'The Lord White Elephant'
Artist: Grant, Colesworthy (1813-1880)
Medium: Watercolour with pen and ink
Watercolour with pen and ink of the “Lord White Elephant”, a rare and auspicious white elephant kept by the King at Amarapura from 'A Series of Views in Burmah taken during Major Phayre’s Mission to the Court of Ava in 1855' by Colesworthy Grant. This album consists of 106 landscapes and portraits documenting the British embassy to the Burmese King, Mindon Min (r.1853-1878). The mission started from Rangoon (Yangon) and travelled up the Irrawaddy (Ayeyarwady) River to the royal capital of Amarapura, founded in 1782. Grant (1813-1880) was sent as official artist of the mission and, in recognition of his skill, Grant was presented with a gold cup and ruby ring by the Burmese King.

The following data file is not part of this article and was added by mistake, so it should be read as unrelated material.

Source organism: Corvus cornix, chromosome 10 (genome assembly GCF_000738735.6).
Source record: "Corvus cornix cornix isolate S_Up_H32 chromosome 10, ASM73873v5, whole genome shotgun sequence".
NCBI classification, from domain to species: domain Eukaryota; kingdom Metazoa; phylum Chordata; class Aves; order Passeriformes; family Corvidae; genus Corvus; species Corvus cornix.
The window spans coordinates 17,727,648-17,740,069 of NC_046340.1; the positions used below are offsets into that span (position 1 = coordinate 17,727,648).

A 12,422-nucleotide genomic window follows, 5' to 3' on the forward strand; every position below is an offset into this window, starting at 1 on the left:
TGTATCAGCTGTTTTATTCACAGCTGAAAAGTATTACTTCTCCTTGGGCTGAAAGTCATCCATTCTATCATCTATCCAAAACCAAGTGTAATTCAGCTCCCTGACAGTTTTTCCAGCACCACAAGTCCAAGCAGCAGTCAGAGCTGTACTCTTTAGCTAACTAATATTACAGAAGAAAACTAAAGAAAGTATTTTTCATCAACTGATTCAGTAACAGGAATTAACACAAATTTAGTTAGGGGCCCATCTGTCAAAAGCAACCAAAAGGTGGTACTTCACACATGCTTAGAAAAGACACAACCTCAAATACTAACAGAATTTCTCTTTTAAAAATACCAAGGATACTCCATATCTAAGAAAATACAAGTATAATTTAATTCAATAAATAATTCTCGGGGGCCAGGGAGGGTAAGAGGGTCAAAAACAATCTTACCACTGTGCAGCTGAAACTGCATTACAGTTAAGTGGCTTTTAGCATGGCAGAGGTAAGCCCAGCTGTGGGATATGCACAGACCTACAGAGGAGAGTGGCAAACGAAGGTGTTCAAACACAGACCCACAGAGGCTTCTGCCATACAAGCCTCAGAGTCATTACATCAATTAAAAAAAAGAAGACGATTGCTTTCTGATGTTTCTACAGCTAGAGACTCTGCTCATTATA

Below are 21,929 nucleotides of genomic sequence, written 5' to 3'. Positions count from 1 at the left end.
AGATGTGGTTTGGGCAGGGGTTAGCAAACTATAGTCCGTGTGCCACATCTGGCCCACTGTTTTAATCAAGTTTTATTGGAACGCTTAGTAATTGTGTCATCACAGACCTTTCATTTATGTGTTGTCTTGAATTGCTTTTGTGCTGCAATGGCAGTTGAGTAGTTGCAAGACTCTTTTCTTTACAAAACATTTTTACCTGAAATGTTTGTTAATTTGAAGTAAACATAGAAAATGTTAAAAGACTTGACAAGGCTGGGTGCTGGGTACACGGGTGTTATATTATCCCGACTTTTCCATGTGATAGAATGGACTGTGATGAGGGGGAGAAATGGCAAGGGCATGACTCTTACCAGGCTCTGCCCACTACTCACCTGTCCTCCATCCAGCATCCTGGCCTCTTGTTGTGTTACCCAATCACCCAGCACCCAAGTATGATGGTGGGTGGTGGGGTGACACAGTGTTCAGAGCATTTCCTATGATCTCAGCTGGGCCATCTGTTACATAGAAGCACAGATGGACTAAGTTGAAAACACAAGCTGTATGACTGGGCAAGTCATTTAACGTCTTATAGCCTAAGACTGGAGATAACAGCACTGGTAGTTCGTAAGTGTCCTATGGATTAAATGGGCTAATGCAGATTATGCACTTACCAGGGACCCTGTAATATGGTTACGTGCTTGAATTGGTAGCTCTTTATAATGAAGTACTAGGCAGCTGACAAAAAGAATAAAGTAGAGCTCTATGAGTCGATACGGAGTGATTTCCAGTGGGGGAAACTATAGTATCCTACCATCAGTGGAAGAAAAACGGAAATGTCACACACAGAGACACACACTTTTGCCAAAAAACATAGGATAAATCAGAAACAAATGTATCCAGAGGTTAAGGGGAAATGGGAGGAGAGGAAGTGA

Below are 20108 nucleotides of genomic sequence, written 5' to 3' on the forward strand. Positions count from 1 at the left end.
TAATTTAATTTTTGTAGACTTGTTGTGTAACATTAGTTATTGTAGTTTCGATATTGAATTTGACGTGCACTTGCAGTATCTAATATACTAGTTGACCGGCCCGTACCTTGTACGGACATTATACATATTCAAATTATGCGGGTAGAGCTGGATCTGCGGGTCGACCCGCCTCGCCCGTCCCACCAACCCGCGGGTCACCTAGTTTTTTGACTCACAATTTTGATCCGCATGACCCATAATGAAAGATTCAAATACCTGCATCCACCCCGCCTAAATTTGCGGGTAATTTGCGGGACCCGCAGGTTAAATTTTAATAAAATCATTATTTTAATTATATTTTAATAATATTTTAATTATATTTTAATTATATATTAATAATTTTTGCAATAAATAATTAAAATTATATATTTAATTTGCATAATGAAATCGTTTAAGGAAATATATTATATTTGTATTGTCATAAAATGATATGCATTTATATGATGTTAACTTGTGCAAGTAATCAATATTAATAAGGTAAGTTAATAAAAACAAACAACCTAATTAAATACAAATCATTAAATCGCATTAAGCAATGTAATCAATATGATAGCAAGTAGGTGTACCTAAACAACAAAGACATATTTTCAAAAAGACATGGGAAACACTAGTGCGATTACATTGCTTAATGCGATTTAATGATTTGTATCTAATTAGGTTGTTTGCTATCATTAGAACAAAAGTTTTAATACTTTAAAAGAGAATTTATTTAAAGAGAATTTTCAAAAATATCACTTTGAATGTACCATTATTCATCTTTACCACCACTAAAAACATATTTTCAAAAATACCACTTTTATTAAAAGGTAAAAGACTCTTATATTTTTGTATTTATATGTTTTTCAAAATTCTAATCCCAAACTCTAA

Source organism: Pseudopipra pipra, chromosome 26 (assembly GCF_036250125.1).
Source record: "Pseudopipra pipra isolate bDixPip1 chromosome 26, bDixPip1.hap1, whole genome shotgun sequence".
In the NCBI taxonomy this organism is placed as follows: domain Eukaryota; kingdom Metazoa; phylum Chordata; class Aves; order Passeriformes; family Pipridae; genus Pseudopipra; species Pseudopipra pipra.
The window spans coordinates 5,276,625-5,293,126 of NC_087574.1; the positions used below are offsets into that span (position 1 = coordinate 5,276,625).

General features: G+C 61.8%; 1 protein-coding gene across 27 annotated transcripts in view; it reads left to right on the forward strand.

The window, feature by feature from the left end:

Grant wrote that: 'This noble looking animal has lately died, and there is none, it is believed, to fill his place. He had occupied his late royal position for upwards of fifty years, and was said at the time of the Mission (September-October 1855) to be about 60 years old...and he was said, also, at the time, to be sickly, or out of condition. The eye, however, which was peculiar, was full of mischief: the king himself remarked that his temper had always been uncertain. He was ridden only by his mahout, who was invariably seated on his neck when visitors were expected. The colour of the animal was a cream or very light dun; his height was about ten feet, and his magnificent tusks nearly touched the ground...He was 'right royally caparisoned' in bands of crimson cloth or velvet and gold, studded with large bosses of gold...His ears were decorated with large silver tassels, and over his head he wore an ordinary cloth of gold, his costlier gear being reserved either for state occasions or for exhibition to visitors at such times. These collectively are delineated in a separate plate...Above his head was suspended a white canopy, the exclusive privilege and insignia of Royalty. Fastened to the pillars are seen his golden umbrellas, and near one of the windows, a white fringed umbrella, or canopy, and other ornamental items of furniture indicative of Royal rank and privilege. In the foreground are a variety of conic shaped vessels, glittering in gold and silver and mosaic; and near to them a gigantic jar of silver, containing water, all used either for drinking or bathing purposes.'